The $4 million joint endeavor aims to reduce transportation costs, improve public safety and deliver faster services. It is also intended to serve as a model for future smart military installations nationally.
Cities and counties looking to get smart are increasingly turning to innovation in transportation and emergency services.
Researchers analyzed the characteristics of worldwide smart city projects to provide models for cities with matching socio-economic circumstances.
Researchers are starting to gather real-time data on how waves and rising water affect concrete bridges as they ride out a storm.
A spike in demand for power caused by a coordinated attack on high-wattage internet-of-things devices could trigger transmission line failures and blackouts, but researchers at Princeton have a solution.
Internet-connected devices and artificial intelligence can improve services and the quality of life for visually impaired smart city residents.
The Aerial Experimentation and Research Platform for Advanced Wireless will accelerate the integration of drones into the national airspace and enable new features, such as flying base stations for rapidly deployable wireless connectivity.
The Department of Transportation awarded $60 million to local projects under its Automated Driving Systems Demonstration Grant program.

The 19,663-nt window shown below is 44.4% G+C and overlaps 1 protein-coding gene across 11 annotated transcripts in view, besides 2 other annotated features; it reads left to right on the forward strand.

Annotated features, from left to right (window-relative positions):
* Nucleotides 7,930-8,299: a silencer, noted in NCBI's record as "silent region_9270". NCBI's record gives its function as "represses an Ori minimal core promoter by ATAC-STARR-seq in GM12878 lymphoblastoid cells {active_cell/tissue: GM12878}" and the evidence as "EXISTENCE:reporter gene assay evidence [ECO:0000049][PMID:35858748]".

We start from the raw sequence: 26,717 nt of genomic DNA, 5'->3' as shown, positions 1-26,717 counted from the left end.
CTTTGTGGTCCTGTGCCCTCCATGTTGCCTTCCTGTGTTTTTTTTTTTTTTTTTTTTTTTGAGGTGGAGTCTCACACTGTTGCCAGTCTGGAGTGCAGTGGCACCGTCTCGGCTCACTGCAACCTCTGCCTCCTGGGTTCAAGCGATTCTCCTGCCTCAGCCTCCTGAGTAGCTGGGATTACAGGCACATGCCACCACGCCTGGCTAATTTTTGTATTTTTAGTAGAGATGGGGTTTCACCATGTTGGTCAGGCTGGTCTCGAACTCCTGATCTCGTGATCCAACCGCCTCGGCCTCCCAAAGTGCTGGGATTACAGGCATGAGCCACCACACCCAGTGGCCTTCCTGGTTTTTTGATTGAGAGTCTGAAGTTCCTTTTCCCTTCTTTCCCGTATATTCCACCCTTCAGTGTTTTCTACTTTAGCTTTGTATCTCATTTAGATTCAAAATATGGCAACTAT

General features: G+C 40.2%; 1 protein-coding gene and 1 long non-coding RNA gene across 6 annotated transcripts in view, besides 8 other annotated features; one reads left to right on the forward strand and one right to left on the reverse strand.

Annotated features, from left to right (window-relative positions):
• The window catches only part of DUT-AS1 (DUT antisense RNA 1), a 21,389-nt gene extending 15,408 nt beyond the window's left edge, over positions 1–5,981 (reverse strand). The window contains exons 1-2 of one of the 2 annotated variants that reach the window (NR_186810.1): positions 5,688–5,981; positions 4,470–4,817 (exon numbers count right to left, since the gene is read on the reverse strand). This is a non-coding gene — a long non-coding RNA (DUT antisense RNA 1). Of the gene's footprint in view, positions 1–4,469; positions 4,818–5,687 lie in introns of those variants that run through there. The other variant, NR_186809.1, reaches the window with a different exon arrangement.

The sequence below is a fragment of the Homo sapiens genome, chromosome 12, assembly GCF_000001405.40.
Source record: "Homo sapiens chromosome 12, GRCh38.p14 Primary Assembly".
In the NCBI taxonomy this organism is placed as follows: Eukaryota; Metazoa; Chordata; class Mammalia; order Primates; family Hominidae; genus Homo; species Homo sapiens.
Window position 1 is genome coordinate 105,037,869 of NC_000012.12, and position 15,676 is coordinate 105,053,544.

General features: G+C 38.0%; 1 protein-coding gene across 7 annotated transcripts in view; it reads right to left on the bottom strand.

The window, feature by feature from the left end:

The right hardware not only impacts an internet-of-things application’s cost, capabilities and user experience -- it also requires a different skillset to manage.
As emergency responders arrive in the Bahamas to help rescue and recovery efforts after Hurricane Dorian, they need ways to track their assets on the ground.
A test of an open, interoperable framework that integrates standards-based, commercial IoT sensors will help cities enhance public safety and efficient operations.
Cities must develop a deep understanding of the devices and software on their networks and anticipate how a cybercriminal could exploit their technology.
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